Low energy levels. Low energy levels can be mistaken for the extreme fatigue often felt during pregnancy. You may feel drained and like you’re losing motivation for daily tasks such as self-care. Low energy by itself may not feel concerning, but when accompanied by other depression symptoms or noticeable changes in eating, sleeping, or self-care habits, it’s time to take a better look.

Thoughts of suicide or self-harm. Whether you are experiencing thoughts of suicide or self-harm alone or in addition to other antepartum depression symptoms, this symptom is one of the clearest indicators that it’s time to talk to someone.

If you’re feeling like you might hurt yourself or your baby, please know that you’re not alone. Depression during pregnancy can increase in intensity the longer it goes undiagnosed, possibly resulting in suicidal ideation or turning into postpartum depression once the baby is born.

How else can antepartum depression affect a pregnancy?

Depression during pregnancy can cause health risks to both you and your baby. Gone untreated, antepartum depression can put pregnant women at greater risk for both a low-birthweight baby as well as premature birth3. Several other risk factors include:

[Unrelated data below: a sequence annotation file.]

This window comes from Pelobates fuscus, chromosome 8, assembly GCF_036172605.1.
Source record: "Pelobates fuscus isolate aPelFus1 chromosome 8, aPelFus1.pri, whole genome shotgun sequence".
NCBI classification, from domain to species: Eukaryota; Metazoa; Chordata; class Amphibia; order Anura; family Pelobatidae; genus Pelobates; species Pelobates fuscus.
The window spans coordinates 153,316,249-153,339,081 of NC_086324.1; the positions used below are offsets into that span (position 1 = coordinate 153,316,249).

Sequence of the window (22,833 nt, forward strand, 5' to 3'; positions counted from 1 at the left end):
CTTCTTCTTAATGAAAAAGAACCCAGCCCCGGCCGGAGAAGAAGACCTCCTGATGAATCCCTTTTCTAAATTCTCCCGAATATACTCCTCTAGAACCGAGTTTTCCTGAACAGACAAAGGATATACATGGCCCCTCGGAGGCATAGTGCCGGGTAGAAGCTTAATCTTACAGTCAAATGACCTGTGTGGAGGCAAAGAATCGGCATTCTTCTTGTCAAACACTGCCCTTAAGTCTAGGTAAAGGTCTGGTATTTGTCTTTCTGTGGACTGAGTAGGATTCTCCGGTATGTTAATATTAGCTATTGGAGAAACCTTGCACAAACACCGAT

• Suicide
  • Low APGAR score (newborn health rating)
  • Respiratory distress in newborns
  • Postpartum depression
  • Pregnancy termination
  • Preeclampsia
  • Difficulty attaching to the baby

What are the treatments?

Timing is essential to diagnosing antepartum depression; the longer it goes unchecked, the greater the impact it can have on your pregnancy. Successful treatment options of antepartum depression include:

  • Counseling
  • Cognitive behavioral therapy
  • Interpersonal psychotherapy
  • Support groups
  • Medications

If you realize you're experiencing antepartum depression, it's time to talk with your doctor. Many women have found success in support groups and interpersonal psychotherapy. Some, in fact, started taking antidepressants and engaged in CBT, which coaches people with depression to catch and change negative thinking patterns and behaviors.

Of course, you should always check with your doctor before taking new medication. And if medications aren't for you, there are other treatment options. Many women report that having an emotional support counselor is highly effective in treating their pregnancy depression. The truth is that you know your mind and body better than anyone else.

Trust your instincts and go with what feels right. You’re not alone in how you feel and there is treatment and support, as well as countless other women who can relate to your experience.